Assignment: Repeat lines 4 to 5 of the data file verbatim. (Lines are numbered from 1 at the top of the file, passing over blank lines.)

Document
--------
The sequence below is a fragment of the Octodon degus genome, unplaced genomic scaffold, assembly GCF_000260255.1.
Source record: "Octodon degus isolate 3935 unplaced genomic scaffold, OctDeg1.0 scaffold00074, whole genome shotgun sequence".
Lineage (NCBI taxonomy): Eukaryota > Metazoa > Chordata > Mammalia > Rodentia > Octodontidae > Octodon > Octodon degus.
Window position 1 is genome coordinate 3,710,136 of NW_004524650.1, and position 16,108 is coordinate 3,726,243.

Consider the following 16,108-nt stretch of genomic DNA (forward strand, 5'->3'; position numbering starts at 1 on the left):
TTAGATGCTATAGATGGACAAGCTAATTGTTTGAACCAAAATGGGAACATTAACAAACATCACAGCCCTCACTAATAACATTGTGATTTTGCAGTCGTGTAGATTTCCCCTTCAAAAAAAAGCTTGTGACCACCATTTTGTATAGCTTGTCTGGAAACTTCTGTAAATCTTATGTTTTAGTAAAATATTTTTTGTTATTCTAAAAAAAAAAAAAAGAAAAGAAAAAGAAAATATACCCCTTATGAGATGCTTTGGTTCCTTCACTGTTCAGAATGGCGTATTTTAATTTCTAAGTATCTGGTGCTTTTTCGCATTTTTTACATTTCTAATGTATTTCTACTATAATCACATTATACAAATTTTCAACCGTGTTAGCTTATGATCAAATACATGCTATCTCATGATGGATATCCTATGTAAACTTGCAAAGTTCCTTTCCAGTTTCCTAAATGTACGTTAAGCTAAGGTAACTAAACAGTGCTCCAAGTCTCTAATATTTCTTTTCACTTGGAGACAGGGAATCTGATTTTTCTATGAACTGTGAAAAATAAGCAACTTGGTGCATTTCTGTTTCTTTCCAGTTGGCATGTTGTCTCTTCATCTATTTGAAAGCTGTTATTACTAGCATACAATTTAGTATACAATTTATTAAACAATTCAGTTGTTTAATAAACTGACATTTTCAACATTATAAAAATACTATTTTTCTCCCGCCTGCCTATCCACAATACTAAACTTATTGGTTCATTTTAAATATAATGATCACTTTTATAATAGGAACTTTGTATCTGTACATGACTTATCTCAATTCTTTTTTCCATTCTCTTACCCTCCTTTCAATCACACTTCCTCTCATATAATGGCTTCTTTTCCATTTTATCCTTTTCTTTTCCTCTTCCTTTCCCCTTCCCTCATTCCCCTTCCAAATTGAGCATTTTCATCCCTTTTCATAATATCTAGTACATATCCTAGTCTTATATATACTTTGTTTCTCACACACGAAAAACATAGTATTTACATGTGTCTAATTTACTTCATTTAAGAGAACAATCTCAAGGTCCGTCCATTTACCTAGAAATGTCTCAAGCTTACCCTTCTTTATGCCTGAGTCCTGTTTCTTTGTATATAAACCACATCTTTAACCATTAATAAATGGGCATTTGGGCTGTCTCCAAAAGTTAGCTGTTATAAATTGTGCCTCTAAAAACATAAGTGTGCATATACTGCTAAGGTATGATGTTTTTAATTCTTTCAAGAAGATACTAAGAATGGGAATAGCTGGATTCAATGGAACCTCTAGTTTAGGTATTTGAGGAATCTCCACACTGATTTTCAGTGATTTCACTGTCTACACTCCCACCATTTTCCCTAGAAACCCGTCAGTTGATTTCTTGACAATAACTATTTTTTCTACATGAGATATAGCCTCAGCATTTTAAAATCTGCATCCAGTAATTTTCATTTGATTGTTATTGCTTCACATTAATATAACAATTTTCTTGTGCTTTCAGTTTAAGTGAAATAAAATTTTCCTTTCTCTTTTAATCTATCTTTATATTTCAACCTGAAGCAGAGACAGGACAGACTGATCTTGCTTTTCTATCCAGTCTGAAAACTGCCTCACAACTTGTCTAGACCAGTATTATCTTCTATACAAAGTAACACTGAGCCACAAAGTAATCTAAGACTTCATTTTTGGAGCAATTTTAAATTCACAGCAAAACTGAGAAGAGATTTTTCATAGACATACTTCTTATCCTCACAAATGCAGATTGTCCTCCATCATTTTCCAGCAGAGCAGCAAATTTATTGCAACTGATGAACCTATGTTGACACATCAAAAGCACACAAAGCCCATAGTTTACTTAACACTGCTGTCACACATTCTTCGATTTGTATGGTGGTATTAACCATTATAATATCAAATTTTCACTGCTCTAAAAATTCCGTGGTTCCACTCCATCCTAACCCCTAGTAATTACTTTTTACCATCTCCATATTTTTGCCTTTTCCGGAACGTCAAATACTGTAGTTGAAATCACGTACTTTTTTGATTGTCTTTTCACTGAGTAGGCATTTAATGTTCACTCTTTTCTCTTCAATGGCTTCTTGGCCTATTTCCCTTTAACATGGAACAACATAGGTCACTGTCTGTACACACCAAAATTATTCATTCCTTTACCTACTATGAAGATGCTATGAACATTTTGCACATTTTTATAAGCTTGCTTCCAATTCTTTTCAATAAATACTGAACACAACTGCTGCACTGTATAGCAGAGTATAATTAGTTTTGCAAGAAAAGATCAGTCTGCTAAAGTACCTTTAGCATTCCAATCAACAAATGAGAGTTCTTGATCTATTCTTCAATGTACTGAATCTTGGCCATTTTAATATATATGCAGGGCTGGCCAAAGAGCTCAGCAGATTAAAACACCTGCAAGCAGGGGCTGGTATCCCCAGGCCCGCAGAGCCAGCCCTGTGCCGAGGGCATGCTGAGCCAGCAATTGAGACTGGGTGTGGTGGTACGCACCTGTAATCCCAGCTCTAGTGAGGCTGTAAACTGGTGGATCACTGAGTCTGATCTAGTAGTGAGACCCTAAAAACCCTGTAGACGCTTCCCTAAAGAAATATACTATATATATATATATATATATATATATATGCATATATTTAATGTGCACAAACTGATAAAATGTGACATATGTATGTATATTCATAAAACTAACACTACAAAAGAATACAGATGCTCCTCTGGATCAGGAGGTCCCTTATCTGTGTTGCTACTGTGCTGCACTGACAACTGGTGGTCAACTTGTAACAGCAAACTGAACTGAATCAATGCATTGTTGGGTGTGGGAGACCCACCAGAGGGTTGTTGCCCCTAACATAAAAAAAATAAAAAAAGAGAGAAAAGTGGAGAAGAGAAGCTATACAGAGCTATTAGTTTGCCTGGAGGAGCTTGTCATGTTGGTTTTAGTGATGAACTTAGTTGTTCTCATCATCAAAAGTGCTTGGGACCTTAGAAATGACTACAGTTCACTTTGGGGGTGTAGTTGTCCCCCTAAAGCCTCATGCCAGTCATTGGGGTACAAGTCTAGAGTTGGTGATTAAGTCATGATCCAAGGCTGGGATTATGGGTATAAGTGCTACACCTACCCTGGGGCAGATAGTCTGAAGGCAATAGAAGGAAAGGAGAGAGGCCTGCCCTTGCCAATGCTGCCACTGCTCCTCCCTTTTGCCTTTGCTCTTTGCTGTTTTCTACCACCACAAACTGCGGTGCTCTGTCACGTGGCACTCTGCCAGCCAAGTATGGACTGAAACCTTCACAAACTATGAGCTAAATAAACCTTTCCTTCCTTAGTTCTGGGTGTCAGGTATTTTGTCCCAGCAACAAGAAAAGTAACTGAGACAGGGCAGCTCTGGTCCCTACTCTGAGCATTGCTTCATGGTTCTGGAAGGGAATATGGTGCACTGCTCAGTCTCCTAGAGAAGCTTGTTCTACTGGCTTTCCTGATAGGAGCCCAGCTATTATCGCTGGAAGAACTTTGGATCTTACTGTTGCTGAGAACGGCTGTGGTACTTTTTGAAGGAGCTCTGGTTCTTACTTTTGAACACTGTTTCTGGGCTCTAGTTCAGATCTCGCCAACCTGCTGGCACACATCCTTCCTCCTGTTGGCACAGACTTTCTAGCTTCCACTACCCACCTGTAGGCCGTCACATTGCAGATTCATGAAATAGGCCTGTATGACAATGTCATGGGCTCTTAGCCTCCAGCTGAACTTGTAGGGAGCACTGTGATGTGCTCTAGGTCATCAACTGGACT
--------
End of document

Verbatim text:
Window position 1 is genome coordinate 3,710,136 of NW_004524650.1, and position 16,108 is coordinate 3,726,243.

Consider the following 16,108-nt stretch of genomic DNA (forward strand, 5'->3'; position numbering starts at 1 on the left):